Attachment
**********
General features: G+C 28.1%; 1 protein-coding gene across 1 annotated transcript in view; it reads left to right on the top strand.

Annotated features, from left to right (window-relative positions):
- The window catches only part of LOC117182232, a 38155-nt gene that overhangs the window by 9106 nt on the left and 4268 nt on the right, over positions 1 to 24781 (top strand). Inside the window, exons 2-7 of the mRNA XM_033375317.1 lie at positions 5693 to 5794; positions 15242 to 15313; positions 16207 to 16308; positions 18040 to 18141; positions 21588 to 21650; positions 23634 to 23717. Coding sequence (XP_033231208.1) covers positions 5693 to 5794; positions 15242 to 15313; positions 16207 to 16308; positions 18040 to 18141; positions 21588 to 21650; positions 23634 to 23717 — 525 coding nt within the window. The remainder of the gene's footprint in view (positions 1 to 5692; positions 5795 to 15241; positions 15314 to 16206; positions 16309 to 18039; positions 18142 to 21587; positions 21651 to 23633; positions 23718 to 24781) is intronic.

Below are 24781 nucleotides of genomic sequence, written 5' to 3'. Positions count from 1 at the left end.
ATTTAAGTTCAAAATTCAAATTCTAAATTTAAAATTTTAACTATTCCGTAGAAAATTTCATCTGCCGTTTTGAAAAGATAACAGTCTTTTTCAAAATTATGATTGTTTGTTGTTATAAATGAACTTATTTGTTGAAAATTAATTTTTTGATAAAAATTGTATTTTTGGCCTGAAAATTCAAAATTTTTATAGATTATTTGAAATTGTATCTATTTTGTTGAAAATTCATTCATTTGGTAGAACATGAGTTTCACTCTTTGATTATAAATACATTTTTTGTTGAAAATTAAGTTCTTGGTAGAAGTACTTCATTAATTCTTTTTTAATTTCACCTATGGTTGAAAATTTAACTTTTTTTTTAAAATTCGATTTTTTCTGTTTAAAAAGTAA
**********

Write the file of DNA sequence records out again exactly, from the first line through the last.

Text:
General features: G+C 28.1%; 1 protein-coding gene across 1 annotated transcript in view; it reads left to right on the top strand.

Annotated features, from left to right (window-relative positions):
- The window catches only part of LOC117182232, a 38155-nt gene that overhangs the window by 9106 nt on the left and 4268 nt on the right, over positions 1 to 24781 (top strand). Inside the window, exons 2-7 of the mRNA XM_033375317.1 lie at positions 5693 to 5794; positions 15242 to 15313; positions 16207 to 16308; positions 18040 to 18141; positions 21588 to 21650; positions 23634 to 23717. Coding sequence (XP_033231208.1) covers positions 5693 to 5794; positions 15242 to 15313; positions 16207 to 16308; positions 18040 to 18141; positions 21588 to 21650; positions 23634 to 23717 — 525 coding nt within the window. The remainder of the gene's footprint in view (positions 1 to 5692; positions 5795 to 15241; positions 15314 to 16206; positions 16309 to 18039; positions 18142 to 21587; positions 21651 to 23633; positions 23718 to 24781) is intronic.

Below are 24781 nucleotides of genomic sequence, written 5' to 3'. Positions count from 1 at the left end.
ATTTAAGTTCAAAATTCAAATTCTAAATTTAAAATTTTAACTATTCCGTAGAAAATTTCATCTGCCGTTTTGAAAAGATAACAGTCTTTTTCAAAATTATGATTGTTTGTTGTTATAAATGAACTTATTTGTTGAAAATTAATTTTTTGATAAAAATTGTATTTTTGGCCTGAAAATTCAAAATTTTTATAGATTATTTGAAATTGTATCTATTTTGTTGAAAATTCATTCATTTGGTAGAACATGAGTTTCACTCTTTGATTATAAATACATTTTTTGTTGAAAATTAAGTTCTTGGTAGAAGTACTTCATTAATTCTTTTTTAATTTCACCTATGGTTGAAAATTTAACTTTTTTTTTAAAATTCGATTTTTTCTGTTTAAAAAGTAA